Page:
A repost from Saturday, September 27, 2008
A Passion for People, Profits and a Sustainable Future
You are not here merely to make a living. You are here to enable the world to live more amply, with greater vision, and with a finer spirit of hope and achievement. You are here to enrich the world. You impoverish yourself if you forget this errand."
"I am only one, but I am one. I cannot do everything, but I can do something. And I will not let what I cannot do interfere with what I can do."
~Edward Everett Hale
Social entrepreneurship is the work of a social entrepreneur. A social entrepreneur is someone who recognizes a social problem and uses entrepreneurial principles to organize, create, and manage a venture to make social change. Whereas business entrepreneurs typically measure performance in profit and return, social entrepreneurs assess their success in terms of the impact they have on society and often work through nonprofits and citizen groups.
What is a Social Entrepreneur?
A social entrepreneur is a different kind of social leader who:
-Identifies and applies practical solutions to social problems by combining innovation, resourcefulness and opportunity.
-Innovates by finding a new product, a new service, or a new approach to a social problem
-Focuses first and foremost on social value creation and in that spirit, is willing to share openly the innovations and insights of the initiative with a view to its wider replication
-Doesn’t wait to secure the resources before undertaking the catalytic innovation
-Is fully accountable to the constituencies s/he serves
-Resists being trapped by the constraints of ideology or discipline
-Continuously refines and adapts approach in response to feedback
-Has a vision, but also a well-thought out road-map as to how to attain the goal
What is Social Entrepreneurship?
-Describes an approach to a social issue. It is not a field of discipline that can be learned in academia.
-More related to leadership than to management
-An approach that cuts across disciplines (medicine, engineering, law, education, investment banking, agronomy, environment, etc.) and is not confined to sectors (health, transportation, finance, labor, trade, and the like).
“The green economy has the power to deliver new sources of work, wealth and health to low-income people — while honoring the Earth. If you can do that, you just wiped out a whole bunch of problems. We can make what is good for poor black kids good for the polar bears and good for the country.”
~Van Jones, Head of the Ella Baker Center and founder of, Green for All
Equal Access to Civil Justice: Pursuing Solutions Beyond the Legal Profession
“When the fundamental principles of fairness and equal justice through the rule of law are shaken, the cornerstones of our democratic society are threatened. Respect for justice and laws is diminished when large segments of our society do not have equal access to civil justice because they cannot obtain legal assistance to resolve disputes that touch on the very basics of life (e.g., health care, food, and shelter) or to seek legal redress of their grievances.”
~Yale Law & Policy Review, Vol. 17, No. 1, 1998
"The hostile attitude of conquering nature ignores the basic interdependence of all things and events---that the world beyond the skin is actually an extension of our own bodies---and will end in destroying the very environment from which we emerge and upon which our whole life depends."
~Alan Watts (1915 - 1973), English mystic & writer. "The Book: On the Taboo Against Knowing Who You Are" (Vintage), Page: 9,10
A Vehicle, a Method and a Bridge to a Green Future
A Passion for People, Planet and Profit (P3)
What if we could truly improve our Community?
Would you be willing to give the possibility consideration? Real thought and deliberation? The project before you will elicit “Buy In” at all levels, from Business Executives to Hourly Employees, Entrepreneurs to Civil Servants, and Professionals to Craftsmen. It seems safe to say we all see the need for the stake-holders of our community to fix for ourselves that which should to be fixed, to correct that which needs correcting. Now is the time to come together as a body of citizens, community and business leaders and public servants who recognize our responsibility to ourselves and our neighbors.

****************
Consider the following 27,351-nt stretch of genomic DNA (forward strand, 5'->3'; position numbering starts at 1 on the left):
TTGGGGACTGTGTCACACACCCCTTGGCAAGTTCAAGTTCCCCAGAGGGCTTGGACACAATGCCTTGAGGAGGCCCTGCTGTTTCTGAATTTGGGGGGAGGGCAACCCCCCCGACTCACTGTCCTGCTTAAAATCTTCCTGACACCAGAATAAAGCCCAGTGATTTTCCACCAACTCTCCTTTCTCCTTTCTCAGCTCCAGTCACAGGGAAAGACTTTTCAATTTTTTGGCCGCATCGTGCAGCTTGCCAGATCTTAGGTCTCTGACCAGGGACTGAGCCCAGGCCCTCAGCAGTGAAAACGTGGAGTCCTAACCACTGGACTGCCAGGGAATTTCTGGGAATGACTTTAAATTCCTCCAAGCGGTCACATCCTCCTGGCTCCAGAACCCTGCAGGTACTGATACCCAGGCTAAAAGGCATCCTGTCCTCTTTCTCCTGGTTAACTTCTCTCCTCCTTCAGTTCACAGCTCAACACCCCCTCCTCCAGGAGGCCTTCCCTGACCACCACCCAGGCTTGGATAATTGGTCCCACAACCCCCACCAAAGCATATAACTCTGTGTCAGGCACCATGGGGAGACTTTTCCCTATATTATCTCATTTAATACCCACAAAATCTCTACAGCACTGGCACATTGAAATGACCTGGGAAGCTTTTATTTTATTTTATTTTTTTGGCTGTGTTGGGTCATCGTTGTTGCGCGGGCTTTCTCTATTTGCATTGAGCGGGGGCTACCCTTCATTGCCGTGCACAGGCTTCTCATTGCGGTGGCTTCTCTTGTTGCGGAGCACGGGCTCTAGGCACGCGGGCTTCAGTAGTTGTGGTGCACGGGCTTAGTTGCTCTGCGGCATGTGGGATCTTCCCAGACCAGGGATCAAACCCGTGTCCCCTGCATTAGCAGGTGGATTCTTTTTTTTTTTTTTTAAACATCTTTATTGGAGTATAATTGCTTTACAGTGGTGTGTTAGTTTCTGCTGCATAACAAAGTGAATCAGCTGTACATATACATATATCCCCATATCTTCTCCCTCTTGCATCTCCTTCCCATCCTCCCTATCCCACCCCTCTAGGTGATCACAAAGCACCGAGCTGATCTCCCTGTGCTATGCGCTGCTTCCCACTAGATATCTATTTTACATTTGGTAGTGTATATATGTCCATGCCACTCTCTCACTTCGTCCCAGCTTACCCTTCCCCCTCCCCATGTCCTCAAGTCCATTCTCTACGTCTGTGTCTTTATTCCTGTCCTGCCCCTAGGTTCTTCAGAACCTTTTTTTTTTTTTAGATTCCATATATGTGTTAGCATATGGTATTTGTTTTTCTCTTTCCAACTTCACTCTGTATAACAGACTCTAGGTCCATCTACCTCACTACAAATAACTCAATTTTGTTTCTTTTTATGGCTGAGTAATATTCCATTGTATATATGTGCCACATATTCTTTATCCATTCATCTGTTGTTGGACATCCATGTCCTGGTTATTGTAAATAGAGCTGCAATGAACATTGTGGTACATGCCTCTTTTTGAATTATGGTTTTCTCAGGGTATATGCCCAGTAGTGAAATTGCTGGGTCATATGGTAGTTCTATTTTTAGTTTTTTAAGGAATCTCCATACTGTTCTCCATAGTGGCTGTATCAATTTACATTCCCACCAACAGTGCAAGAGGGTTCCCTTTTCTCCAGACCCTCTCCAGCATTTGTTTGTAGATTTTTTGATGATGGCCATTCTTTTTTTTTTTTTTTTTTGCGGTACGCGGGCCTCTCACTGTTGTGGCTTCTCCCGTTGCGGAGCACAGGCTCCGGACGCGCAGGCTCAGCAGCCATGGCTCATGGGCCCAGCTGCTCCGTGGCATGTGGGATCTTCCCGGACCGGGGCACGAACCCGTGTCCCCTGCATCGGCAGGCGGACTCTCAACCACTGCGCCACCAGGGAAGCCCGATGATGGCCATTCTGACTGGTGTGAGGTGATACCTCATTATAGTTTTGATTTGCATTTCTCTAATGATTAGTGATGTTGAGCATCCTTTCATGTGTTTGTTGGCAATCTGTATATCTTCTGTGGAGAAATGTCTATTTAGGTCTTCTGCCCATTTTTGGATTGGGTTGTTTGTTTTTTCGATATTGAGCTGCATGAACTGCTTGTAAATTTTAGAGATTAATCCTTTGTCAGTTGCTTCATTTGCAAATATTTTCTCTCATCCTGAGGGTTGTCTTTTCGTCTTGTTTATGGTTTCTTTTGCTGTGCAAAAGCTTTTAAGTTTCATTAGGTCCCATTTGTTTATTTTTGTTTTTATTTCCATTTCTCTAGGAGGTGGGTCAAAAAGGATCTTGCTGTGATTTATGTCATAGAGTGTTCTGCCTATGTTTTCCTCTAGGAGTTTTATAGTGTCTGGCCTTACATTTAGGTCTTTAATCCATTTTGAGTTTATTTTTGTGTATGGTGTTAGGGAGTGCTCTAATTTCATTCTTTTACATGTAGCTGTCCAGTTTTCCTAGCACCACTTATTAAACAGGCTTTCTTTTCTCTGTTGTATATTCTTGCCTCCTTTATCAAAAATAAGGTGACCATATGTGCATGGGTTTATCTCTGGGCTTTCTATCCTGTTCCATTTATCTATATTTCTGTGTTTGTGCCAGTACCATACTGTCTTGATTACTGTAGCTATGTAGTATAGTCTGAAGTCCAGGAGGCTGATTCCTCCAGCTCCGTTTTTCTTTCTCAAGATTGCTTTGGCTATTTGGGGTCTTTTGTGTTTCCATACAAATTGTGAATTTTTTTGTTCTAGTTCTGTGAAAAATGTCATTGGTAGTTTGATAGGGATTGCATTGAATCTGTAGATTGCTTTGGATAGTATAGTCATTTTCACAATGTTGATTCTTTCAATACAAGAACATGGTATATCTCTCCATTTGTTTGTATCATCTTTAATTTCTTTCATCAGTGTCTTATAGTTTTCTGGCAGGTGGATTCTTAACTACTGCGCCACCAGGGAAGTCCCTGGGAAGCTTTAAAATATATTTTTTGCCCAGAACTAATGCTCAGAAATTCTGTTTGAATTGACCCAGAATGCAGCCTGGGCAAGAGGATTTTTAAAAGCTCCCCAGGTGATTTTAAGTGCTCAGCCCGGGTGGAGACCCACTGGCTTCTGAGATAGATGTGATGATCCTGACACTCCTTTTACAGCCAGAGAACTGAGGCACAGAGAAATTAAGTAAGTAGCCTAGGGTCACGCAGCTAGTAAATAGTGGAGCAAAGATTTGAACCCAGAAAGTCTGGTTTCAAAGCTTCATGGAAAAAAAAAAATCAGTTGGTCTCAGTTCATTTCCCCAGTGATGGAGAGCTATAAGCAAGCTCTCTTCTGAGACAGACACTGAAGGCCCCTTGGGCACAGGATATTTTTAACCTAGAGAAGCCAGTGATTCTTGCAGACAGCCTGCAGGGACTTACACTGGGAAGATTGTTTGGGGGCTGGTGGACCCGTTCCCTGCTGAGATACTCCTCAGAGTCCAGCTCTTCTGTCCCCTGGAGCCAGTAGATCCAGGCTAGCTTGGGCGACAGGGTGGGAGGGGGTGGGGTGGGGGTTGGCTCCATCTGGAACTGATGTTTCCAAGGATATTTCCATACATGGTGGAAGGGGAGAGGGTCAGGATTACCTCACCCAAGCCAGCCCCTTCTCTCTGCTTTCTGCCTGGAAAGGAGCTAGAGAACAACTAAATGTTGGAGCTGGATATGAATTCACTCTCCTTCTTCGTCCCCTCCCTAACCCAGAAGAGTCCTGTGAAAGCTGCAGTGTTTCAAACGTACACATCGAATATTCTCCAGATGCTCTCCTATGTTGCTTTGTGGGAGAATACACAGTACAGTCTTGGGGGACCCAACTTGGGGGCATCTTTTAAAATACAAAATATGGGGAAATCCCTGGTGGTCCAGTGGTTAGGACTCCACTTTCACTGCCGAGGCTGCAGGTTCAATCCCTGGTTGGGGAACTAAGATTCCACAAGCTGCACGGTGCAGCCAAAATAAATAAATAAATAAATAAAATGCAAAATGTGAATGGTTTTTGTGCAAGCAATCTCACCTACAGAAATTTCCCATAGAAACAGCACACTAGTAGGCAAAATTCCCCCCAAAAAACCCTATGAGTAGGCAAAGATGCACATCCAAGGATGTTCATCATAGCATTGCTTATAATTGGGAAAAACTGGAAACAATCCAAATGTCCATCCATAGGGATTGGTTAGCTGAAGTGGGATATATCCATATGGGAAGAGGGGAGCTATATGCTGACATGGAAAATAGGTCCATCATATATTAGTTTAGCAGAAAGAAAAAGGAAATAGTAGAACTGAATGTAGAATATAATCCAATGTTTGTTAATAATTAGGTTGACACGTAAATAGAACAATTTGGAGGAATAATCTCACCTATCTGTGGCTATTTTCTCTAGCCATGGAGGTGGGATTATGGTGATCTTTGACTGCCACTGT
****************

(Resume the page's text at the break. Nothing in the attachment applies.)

What is the vehicle to accomplish such a goal? Oddly enough it is founded in one of the most capitalistic and misunderstood ideas, The Direct Sales Industry or, as it is also known, Network Marketing. We all know the phrase of doom, “We’re looking for a few sharp people” at which point we cringe and run for the exits. However this concept isn’t designed solely to benefit the “Upline & Downline” rather, it is to generate capital to create a social venture capital fund that will manage and allocate resources to an Umbrella Organization made up of citizens, business leaders and civic leaders who will allocate the revenue generated to areas of need within our community. Naturally, individual distributors are compensated and a viable product is offered to people who often need this service when they least can afford it. In the best fashion of capitalism it is a win/win for all parties in the process. A product of value is offered, a need is met, individuals have an additional revenue stream, a community has democratic access to additional capital and is better for the effort.
As you will see after your review of the project, this will be accomplished by adding value to companies, employees and the community, value created from the hopes, dreams and efforts of our fellow citizens. This project will allow them each to contribute to the real improvement of the community with a broadly inclusive, city-wide project of beauty, social up-lift, enterprise and sustainability. I invite you to take a clear-eyed and open-minded look at this innovative project combining the best impulses from our citizenry with the dynamism of the free market to produce a synergy that is greater than the sum total of the parts.
Before we get to the core of this proposal, please review the following commentaries about the critical role of Social Justice to meeting sustainability challenges and how one businessman is blazing a trail for more enlightened business practices.